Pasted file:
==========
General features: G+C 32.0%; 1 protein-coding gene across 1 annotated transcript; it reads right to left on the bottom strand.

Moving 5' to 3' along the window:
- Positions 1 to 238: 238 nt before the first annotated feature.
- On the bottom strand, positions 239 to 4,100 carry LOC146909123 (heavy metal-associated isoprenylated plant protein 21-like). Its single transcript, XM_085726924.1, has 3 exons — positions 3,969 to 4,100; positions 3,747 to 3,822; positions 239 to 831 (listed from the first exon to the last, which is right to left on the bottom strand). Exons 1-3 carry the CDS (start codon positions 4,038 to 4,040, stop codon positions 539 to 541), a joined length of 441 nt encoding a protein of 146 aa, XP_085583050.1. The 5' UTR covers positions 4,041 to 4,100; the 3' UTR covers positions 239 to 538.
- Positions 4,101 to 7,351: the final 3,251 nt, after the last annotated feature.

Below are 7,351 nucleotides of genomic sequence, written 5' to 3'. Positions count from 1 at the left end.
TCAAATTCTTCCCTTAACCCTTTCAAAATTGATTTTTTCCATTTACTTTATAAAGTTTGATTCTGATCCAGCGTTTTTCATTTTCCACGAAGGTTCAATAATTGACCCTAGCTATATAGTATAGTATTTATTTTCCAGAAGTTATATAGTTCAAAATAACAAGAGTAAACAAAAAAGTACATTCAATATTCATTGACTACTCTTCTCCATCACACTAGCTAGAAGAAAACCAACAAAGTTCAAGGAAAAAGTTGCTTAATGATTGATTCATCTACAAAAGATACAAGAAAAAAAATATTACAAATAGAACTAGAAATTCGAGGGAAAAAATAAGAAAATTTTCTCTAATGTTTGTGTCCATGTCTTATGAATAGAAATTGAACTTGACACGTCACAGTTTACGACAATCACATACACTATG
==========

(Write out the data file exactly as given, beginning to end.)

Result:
General features: G+C 32.0%; 1 protein-coding gene across 1 annotated transcript; it reads right to left on the bottom strand.

Moving 5' to 3' along the window:
- Positions 1 to 238: 238 nt before the first annotated feature.
- On the bottom strand, positions 239 to 4,100 carry LOC146909123 (heavy metal-associated isoprenylated plant protein 21-like). Its single transcript, XM_085726924.1, has 3 exons — positions 3,969 to 4,100; positions 3,747 to 3,822; positions 239 to 831 (listed from the first exon to the last, which is right to left on the bottom strand). Exons 1-3 carry the CDS (start codon positions 4,038 to 4,040, stop codon positions 539 to 541), a joined length of 441 nt encoding a protein of 146 aa, XP_085583050.1. The 5' UTR covers positions 4,041 to 4,100; the 3' UTR covers positions 239 to 538.
- Positions 4,101 to 7,351: the final 3,251 nt, after the last annotated feature.

Below are 7,351 nucleotides of genomic sequence, written 5' to 3'. Positions count from 1 at the left end.
TCAAATTCTTCCCTTAACCCTTTCAAAATTGATTTTTTCCATTTACTTTATAAAGTTTGATTCTGATCCAGCGTTTTTCATTTTCCACGAAGGTTCAATAATTGACCCTAGCTATATAGTATAGTATTTATTTTCCAGAAGTTATATAGTTCAAAATAACAAGAGTAAACAAAAAAGTACATTCAATATTCATTGACTACTCTTCTCCATCACACTAGCTAGAAGAAAACCAACAAAGTTCAAGGAAAAAGTTGCTTAATGATTGATTCATCTACAAAAGATACAAGAAAAAAAATATTACAAATAGAACTAGAAATTCGAGGGAAAAAATAAGAAAATTTTCTCTAATGTTTGTGTCCATGTCTTATGAATAGAAATTGAACTTGACACGTCACAGTTTACGACAATCACATACACTATG